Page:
Telephone: +81-77-5482603 Fax: +81-77-5482407
Received: November 3, 2010
Revised: June 21, 2011
Accepted: June 27, 2011
Published online: July 15, 2011

Abstract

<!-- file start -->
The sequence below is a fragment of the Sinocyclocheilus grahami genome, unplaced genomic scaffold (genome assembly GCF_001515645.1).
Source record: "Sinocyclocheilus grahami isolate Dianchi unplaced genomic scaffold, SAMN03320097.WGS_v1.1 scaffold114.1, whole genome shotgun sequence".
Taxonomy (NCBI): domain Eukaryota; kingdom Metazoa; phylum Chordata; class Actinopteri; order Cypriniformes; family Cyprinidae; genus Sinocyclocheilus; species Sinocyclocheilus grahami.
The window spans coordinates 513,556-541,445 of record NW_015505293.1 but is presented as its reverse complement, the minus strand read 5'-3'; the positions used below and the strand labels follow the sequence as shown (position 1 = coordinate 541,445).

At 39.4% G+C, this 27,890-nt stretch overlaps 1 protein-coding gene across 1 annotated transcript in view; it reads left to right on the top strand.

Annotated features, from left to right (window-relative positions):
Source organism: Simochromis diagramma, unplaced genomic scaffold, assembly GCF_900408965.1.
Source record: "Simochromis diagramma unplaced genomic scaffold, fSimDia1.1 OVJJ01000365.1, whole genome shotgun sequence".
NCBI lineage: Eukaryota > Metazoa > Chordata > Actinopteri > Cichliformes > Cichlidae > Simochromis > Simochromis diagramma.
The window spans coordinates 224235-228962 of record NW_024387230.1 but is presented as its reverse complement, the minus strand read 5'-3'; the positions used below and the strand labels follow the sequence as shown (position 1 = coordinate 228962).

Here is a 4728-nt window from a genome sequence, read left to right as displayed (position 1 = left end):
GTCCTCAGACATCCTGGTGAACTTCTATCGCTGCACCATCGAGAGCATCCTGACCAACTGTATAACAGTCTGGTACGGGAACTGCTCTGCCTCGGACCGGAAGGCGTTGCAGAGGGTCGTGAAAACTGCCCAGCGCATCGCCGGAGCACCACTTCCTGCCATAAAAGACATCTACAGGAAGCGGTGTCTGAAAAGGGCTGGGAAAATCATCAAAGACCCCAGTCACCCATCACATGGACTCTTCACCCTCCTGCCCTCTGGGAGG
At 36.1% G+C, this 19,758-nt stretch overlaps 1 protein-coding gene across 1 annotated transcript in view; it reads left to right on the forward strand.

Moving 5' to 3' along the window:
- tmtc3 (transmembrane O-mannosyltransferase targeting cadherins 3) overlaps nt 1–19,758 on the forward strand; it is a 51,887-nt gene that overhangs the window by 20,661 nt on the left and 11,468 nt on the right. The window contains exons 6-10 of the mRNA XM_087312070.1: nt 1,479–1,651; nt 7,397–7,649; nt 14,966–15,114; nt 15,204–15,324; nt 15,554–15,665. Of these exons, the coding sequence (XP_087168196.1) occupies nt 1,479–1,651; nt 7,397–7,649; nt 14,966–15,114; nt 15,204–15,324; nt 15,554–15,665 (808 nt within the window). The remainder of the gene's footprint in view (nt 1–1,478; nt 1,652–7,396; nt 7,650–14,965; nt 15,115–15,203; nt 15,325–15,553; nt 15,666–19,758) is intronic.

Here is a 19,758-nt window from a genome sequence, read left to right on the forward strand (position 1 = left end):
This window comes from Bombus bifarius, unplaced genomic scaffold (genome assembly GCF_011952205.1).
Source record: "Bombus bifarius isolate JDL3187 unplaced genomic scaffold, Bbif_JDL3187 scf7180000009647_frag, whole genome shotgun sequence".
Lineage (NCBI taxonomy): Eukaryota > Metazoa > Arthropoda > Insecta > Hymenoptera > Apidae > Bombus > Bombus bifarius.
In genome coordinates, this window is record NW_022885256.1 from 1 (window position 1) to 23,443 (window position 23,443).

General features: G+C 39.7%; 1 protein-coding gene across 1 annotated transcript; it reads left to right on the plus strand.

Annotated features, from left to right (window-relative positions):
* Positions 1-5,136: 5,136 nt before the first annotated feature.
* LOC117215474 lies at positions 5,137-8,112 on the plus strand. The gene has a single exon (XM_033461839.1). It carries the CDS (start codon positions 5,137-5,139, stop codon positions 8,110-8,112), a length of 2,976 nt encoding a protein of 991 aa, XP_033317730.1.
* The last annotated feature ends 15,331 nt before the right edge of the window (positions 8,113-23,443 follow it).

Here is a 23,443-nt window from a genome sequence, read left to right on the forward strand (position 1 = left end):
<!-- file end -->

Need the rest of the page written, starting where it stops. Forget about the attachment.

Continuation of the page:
A carcinoma displaying undifferentiated features with dense lymphoplasmacytic infiltration is defined as a lymphoepithelioma-like carcinoma (LEC), and some of LEC is associated with Epstein-Barr virus (EBV). All of the 13 previously reported cases of LEC of the biliary system were intrahepatic in location. Herein, we describe the first case of LEC of the inferior common bile duct. A 68-year-old Japanese man, who had been previously treated for hepatocellular carcinoma using microwave coagulation therapy, was found to have tumors of the common bile duct and pancreas head. Histopathological study of the resected tumor showed solid or cohesive nests of large undifferentiated cells with irregular large vesicular nuclei and nucleoli. Around the tumor cell nests, dense lymphoplasmacytic infiltration was observed. Focal glandular differentiation (approximately 5%) was also present. These histopathological features corresponded morphologically to LEC. Immunohistochemically, the tumor cells were positive for cytokeratin (CK) 7, CK 19 and CA19-9, but negative for CK 20 and Hep Par 1. In situ hybridization for Epstein Barr virus early small RNAs disclosed no nuclear signal in tumor cells. Therefore, a diagnosis of non-EBV-associated LEC of the inferior common bile duct was made. Although the prognosis of the biliary LEC is thought to be better than that of conventional cholangiocarcinoma, the differences in prognosis between EBV-positive and -negative cases have not yet been established. Therefore, additional case studies will be needed to clarify the clinicopathological features of LEC of the biliary tract.